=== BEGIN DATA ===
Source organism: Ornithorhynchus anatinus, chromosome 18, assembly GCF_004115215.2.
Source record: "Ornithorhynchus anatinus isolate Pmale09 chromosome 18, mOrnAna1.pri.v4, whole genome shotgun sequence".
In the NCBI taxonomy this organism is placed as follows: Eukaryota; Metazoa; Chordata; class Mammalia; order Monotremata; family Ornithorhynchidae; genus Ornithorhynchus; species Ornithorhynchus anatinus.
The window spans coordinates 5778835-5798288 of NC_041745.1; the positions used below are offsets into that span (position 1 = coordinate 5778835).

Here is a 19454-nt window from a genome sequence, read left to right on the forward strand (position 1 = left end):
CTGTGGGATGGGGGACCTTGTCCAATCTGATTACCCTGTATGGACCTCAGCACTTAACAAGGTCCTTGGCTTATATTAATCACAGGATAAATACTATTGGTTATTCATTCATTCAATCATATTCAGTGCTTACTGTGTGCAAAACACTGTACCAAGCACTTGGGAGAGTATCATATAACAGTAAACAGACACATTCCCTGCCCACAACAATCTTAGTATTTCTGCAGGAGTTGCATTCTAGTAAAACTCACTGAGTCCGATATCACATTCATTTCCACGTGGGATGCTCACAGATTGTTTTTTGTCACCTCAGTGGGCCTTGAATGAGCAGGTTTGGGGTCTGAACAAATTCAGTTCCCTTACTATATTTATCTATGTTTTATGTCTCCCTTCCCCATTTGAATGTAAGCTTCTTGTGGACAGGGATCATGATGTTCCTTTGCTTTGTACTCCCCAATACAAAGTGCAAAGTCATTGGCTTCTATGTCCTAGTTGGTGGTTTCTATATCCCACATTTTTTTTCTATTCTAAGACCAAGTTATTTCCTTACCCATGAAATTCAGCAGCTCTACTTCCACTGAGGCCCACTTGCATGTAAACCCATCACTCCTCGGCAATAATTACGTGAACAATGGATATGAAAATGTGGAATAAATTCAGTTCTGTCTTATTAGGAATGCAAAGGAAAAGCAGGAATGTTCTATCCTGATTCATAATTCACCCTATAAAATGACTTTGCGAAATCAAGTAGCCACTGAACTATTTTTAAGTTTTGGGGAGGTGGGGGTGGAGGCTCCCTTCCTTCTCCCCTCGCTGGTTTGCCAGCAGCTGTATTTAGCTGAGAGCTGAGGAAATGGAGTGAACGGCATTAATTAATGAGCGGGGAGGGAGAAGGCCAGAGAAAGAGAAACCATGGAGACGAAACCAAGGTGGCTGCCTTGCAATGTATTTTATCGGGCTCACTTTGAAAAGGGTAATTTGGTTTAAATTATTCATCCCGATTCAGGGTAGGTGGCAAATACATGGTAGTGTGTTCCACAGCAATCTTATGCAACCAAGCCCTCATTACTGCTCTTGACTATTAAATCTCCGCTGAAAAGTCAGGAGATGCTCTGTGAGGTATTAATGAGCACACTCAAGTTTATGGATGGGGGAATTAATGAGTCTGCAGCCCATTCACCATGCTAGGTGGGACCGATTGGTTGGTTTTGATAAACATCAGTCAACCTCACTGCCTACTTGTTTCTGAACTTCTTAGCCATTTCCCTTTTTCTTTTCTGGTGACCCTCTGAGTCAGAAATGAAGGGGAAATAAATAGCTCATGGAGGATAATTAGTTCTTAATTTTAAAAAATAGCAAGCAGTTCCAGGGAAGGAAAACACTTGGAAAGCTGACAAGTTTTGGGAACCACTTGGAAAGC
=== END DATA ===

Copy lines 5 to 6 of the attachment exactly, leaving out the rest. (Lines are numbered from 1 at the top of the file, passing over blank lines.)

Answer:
Here is a 19454-nt window from a genome sequence, read left to right on the forward strand (position 1 = left end):
CTGTGGGATGGGGGACCTTGTCCAATCTGATTACCCTGTATGGACCTCAGCACTTAACAAGGTCCTTGGCTTATATTAATCACAGGATAAATACTATTGGTTATTCATTCATTCAATCATATTCAGTGCTTACTGTGTGCAAAACACTGTACCAAGCACTTGGGAGAGTATCATATAACAGTAAACAGACACATTCCCTGCCCACAACAATCTTAGTATTTCTGCAGGAGTTGCATTCTAGTAAAACTCACTGAGTCCGATATCACATTCATTTCCACGTGGGATGCTCACAGATTGTTTTTTGTCACCTCAGTGGGCCTTGAATGAGCAGGTTTGGGGTCTGAACAAATTCAGTTCCCTTACTATATTTATCTATGTTTTATGTCTCCCTTCCCCATTTGAATGTAAGCTTCTTGTGGACAGGGATCATGATGTTCCTTTGCTTTGTACTCCCCAATACAAAGTGCAAAGTCATTGGCTTCTATGTCCTAGTTGGTGGTTTCTATATCCCACATTTTTTTTCTATTCTAAGACCAAGTTATTTCCTTACCCATGAAATTCAGCAGCTCTACTTCCACTGAGGCCCACTTGCATGTAAACCCATCACTCCTCGGCAATAATTACGTGAACAATGGATATGAAAATGTGGAATAAATTCAGTTCTGTCTTATTAGGAATGCAAAGGAAAAGCAGGAATGTTCTATCCTGATTCATAATTCACCCTATAAAATGACTTTGCGAAATCAAGTAGCCACTGAACTATTTTTAAGTTTTGGGGAGGTGGGGGTGGAGGCTCCCTTCCTTCTCCCCTCGCTGGTTTGCCAGCAGCTGTATTTAGCTGAGAGCTGAGGAAATGGAGTGAACGGCATTAATTAATGAGCGGGGAGGGAGAAGGCCAGAGAAAGAGAAACCATGGAGACGAAACCAAGGTGGCTGCCTTGCAATGTATTTTATCGGGCTCACTTTGAAAAGGGTAATTTGGTTTAAATTATTCATCCCGATTCAGGGTAGGTGGCAAATACATGGTAGTGTGTTCCACAGCAATCTTATGCAACCAAGCCCTCATTACTGCTCTTGACTATTAAATCTCCGCTGAAAAGTCAGGAGATGCTCTGTGAGGTATTAATGAGCACACTCAAGTTTATGGATGGGGGAATTAATGAGTCTGCAGCCCATTCACCATGCTAGGTGGGACCGATTGGTTGGTTTTGATAAACATCAGTCAACCTCACTGCCTACTTGTTTCTGAACTTCTTAGCCATTTCCCTTTTTCTTTTCTGGTGACCCTCTGAGTCAGAAATGAAGGGGAAATAAATAGCTCATGGAGGATAATTAGTTCTTAATTTTAAAAAATAGCAAGCAGTTCCAGGGAAGGAAAACACTTGGAAAGCTGACAAGTTTTGGGAACCACTTGGAAAGC